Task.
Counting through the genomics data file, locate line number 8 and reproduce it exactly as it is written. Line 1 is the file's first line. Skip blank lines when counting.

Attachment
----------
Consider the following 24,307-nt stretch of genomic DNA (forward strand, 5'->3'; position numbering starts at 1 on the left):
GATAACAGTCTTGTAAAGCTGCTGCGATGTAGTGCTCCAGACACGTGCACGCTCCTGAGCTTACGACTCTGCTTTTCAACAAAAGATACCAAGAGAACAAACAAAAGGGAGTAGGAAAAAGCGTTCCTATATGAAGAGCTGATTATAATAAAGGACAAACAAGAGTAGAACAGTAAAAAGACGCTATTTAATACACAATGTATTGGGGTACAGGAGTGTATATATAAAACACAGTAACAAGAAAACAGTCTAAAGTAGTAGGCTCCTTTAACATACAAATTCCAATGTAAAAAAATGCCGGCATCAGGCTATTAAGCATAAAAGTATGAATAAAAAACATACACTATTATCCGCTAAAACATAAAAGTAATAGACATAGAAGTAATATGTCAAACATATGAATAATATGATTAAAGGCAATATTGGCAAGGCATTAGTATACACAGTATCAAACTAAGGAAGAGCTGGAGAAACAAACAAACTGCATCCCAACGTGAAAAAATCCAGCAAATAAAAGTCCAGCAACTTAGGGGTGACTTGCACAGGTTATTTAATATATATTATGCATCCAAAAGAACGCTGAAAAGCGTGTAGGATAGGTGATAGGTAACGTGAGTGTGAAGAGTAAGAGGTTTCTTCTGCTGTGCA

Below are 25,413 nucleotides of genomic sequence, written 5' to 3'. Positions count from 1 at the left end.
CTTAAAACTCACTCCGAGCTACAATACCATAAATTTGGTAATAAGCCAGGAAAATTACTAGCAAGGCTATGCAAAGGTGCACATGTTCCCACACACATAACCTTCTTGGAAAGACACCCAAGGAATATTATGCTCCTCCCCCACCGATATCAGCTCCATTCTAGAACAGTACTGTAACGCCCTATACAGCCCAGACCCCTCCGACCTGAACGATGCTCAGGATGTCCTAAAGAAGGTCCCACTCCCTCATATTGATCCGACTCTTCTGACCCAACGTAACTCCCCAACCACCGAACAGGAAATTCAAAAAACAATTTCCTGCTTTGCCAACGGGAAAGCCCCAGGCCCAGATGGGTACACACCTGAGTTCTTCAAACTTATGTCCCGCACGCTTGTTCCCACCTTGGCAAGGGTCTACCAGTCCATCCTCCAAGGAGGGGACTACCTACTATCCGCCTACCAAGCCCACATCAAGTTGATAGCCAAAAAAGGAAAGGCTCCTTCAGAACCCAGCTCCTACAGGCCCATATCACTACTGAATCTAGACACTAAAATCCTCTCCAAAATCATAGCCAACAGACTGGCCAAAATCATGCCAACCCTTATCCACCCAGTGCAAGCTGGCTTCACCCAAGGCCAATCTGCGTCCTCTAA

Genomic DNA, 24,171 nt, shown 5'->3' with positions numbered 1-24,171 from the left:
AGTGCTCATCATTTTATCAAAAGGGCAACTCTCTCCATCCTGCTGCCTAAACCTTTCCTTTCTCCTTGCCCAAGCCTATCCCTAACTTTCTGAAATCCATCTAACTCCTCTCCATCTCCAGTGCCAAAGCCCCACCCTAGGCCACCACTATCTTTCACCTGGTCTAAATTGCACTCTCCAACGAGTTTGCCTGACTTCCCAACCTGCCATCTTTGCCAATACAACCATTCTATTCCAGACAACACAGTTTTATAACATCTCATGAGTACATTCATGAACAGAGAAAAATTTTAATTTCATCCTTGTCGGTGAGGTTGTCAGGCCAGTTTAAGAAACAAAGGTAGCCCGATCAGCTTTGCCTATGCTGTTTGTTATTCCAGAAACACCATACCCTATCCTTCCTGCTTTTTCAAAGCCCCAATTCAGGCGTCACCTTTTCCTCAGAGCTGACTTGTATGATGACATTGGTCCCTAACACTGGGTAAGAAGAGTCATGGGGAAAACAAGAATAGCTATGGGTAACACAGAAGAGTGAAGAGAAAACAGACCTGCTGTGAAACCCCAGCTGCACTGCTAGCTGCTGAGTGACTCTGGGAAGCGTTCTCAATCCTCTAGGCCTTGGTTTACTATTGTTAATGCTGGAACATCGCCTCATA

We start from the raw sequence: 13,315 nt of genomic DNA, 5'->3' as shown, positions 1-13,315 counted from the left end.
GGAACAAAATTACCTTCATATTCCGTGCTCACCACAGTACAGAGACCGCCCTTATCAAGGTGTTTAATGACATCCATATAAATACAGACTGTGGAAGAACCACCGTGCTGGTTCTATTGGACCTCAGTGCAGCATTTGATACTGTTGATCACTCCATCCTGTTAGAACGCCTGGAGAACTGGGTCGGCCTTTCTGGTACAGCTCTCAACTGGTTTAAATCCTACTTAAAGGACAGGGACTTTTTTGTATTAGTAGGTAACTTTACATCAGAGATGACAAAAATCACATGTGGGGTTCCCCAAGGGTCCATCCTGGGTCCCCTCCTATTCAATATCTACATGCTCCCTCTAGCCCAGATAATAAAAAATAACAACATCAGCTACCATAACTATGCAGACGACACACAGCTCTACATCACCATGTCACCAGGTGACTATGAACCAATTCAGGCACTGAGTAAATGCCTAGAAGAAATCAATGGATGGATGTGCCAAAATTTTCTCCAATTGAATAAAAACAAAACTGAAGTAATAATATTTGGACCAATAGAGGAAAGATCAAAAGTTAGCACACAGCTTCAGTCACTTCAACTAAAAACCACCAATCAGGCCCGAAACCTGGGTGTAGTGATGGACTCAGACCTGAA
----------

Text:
GGAACAAAATTACCTTCATATTCCGTGCTCACCACAGTACAGAGACCGCCCTTATCAAGGTGTTTAATGACATCCATATAAATACAGACTGTGGAAGAACCACCGTGCTGGTTCTATTGGACCTCAGTGCAGCATTTGATACTGTTGATCACTCCATCCTGTTAGAACGCCTGGAGAACTGGGTCGGCCTTTCTGGTACAGCTCTCAACTGGTTTAAATCCTACTTAAAGGACAGGGACTTTTTTGTATTAGTAGGTAACTTTACATCAGAGATGACAAAAATCACATGTGGGGTTCCCCAAGGGTCCATCCTGGGTCCCCTCCTATTCAATATCTACATGCTCCCTCTAGCCCAGATAATAAAAAATAACAACATCAGCTACCATAACTATGCAGACGACACACAGCTCTACATCACCATGTCACCAGGTGACTATGAACCAATTCAGGCACTGAGTAAATGCCTAGAAGAAATCAATGGATGGATGTGCCAAAATTTTCTCCAATTGAATAAAAACAAAACTGAAGTAATAATATTTGGACCAATAGAGGAAAGATCAAAAGTTAGCACACAGCTTCAGTCACTTCAACTAAAAACCACCAATCAGGCCCGAAACCTGGGTGTAGTGATGGACTCAGACCTGAA